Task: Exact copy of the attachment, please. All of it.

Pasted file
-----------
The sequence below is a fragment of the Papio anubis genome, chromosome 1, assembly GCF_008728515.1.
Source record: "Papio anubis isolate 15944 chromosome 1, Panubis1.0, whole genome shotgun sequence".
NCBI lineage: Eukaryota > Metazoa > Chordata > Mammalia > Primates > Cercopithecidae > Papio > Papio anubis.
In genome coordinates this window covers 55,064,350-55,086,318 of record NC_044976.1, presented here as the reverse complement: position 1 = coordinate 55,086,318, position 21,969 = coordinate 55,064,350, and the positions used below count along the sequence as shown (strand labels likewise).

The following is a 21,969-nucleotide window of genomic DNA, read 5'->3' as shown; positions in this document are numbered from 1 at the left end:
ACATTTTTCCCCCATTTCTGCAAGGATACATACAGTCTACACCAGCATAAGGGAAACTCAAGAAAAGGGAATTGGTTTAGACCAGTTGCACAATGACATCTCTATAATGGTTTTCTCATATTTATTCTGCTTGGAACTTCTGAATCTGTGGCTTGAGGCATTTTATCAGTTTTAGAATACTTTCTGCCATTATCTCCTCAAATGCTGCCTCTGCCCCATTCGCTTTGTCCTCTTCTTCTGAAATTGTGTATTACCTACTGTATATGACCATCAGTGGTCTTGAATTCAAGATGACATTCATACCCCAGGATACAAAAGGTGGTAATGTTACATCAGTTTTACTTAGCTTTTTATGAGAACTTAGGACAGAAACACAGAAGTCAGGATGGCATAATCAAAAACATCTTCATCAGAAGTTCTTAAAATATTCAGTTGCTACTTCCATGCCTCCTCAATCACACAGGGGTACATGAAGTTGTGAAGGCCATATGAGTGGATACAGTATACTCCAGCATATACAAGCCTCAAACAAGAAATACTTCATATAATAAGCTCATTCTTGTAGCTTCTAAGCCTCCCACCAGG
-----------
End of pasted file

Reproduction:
The sequence below is a fragment of the Papio anubis genome, chromosome 1, assembly GCF_008728515.1.
Source record: "Papio anubis isolate 15944 chromosome 1, Panubis1.0, whole genome shotgun sequence".
NCBI lineage: Eukaryota > Metazoa > Chordata > Mammalia > Primates > Cercopithecidae > Papio > Papio anubis.
In genome coordinates this window covers 55,064,350-55,086,318 of record NC_044976.1, presented here as the reverse complement: position 1 = coordinate 55,086,318, position 21,969 = coordinate 55,064,350, and the positions used below count along the sequence as shown (strand labels likewise).

The following is a 21,969-nucleotide window of genomic DNA, read 5'->3' as shown; positions in this document are numbered from 1 at the left end:
ACATTTTTCCCCCATTTCTGCAAGGATACATACAGTCTACACCAGCATAAGGGAAACTCAAGAAAAGGGAATTGGTTTAGACCAGTTGCACAATGACATCTCTATAATGGTTTTCTCATATTTATTCTGCTTGGAACTTCTGAATCTGTGGCTTGAGGCATTTTATCAGTTTTAGAATACTTTCTGCCATTATCTCCTCAAATGCTGCCTCTGCCCCATTCGCTTTGTCCTCTTCTTCTGAAATTGTGTATTACCTACTGTATATGACCATCAGTGGTCTTGAATTCAAGATGACATTCATACCCCAGGATACAAAAGGTGGTAATGTTACATCAGTTTTACTTAGCTTTTTATGAGAACTTAGGACAGAAACACAGAAGTCAGGATGGCATAATCAAAAACATCTTCATCAGAAGTTCTTAAAATATTCAGTTGCTACTTCCATGCCTCCTCAATCACACAGGGGTACATGAAGTTGTGAAGGCCATATGAGTGGATACAGTATACTCCAGCATATACAAGCCTCAAACAAGAAATACTTCATATAATAAGCTCATTCTTGTAGCTTCTAAGCCTCCCACCAGG